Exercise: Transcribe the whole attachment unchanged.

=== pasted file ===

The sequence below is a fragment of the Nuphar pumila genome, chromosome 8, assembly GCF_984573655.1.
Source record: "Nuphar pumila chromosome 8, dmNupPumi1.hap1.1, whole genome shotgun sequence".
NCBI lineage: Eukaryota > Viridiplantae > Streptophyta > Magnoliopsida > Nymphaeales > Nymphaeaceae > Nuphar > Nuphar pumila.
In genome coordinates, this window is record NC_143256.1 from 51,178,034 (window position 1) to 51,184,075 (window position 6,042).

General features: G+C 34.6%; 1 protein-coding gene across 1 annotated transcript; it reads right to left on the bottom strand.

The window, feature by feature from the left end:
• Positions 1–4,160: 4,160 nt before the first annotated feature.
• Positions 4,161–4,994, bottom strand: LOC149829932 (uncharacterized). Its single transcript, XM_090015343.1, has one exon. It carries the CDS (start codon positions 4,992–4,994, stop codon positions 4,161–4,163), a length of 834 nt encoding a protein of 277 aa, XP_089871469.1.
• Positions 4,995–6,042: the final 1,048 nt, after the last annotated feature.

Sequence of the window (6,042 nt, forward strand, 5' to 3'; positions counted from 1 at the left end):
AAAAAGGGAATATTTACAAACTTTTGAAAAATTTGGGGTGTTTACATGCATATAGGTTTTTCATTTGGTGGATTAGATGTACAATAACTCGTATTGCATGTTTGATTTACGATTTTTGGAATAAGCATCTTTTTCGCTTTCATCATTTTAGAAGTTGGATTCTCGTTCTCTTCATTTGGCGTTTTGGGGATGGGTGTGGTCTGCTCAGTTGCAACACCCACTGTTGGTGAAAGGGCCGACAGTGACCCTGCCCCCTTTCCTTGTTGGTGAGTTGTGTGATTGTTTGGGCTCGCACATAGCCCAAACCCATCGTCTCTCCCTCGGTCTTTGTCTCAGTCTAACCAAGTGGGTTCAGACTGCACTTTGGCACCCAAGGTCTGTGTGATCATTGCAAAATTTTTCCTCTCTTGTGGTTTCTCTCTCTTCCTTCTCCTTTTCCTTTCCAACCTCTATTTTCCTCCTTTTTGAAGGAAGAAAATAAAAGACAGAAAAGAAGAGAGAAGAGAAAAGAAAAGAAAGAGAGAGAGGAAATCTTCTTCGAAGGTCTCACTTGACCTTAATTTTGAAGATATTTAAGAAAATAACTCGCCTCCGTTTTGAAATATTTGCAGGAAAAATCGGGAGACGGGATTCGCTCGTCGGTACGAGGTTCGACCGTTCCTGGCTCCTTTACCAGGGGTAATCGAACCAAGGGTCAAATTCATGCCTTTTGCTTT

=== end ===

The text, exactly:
The sequence below is a fragment of the Nuphar pumila genome, chromosome 8, assembly GCF_984573655.1.
Source record: "Nuphar pumila chromosome 8, dmNupPumi1.hap1.1, whole genome shotgun sequence".
NCBI lineage: Eukaryota > Viridiplantae > Streptophyta > Magnoliopsida > Nymphaeales > Nymphaeaceae > Nuphar > Nuphar pumila.
In genome coordinates, this window is record NC_143256.1 from 51,178,034 (window position 1) to 51,184,075 (window position 6,042).

General features: G+C 34.6%; 1 protein-coding gene across 1 annotated transcript; it reads right to left on the bottom strand.

The window, feature by feature from the left end:
• Positions 1–4,160: 4,160 nt before the first annotated feature.
• Positions 4,161–4,994, bottom strand: LOC149829932 (uncharacterized). Its single transcript, XM_090015343.1, has one exon. It carries the CDS (start codon positions 4,992–4,994, stop codon positions 4,161–4,163), a length of 834 nt encoding a protein of 277 aa, XP_089871469.1.
• Positions 4,995–6,042: the final 1,048 nt, after the last annotated feature.

Sequence of the window (6,042 nt, forward strand, 5' to 3'; positions counted from 1 at the left end):
AAAAAGGGAATATTTACAAACTTTTGAAAAATTTGGGGTGTTTACATGCATATAGGTTTTTCATTTGGTGGATTAGATGTACAATAACTCGTATTGCATGTTTGATTTACGATTTTTGGAATAAGCATCTTTTTCGCTTTCATCATTTTAGAAGTTGGATTCTCGTTCTCTTCATTTGGCGTTTTGGGGATGGGTGTGGTCTGCTCAGTTGCAACACCCACTGTTGGTGAAAGGGCCGACAGTGACCCTGCCCCCTTTCCTTGTTGGTGAGTTGTGTGATTGTTTGGGCTCGCACATAGCCCAAACCCATCGTCTCTCCCTCGGTCTTTGTCTCAGTCTAACCAAGTGGGTTCAGACTGCACTTTGGCACCCAAGGTCTGTGTGATCATTGCAAAATTTTTCCTCTCTTGTGGTTTCTCTCTCTTCCTTCTCCTTTTCCTTTCCAACCTCTATTTTCCTCCTTTTTGAAGGAAGAAAATAAAAGACAGAAAAGAAGAGAGAAGAGAAAAGAAAAGAAAGAGAGAGAGGAAATCTTCTTCGAAGGTCTCACTTGACCTTAATTTTGAAGATATTTAAGAAAATAACTCGCCTCCGTTTTGAAATATTTGCAGGAAAAATCGGGAGACGGGATTCGCTCGTCGGTACGAGGTTCGACCGTTCCTGGCTCCTTTACCAGGGGTAATCGAACCAAGGGTCAAATTCATGCCTTTTGCTTT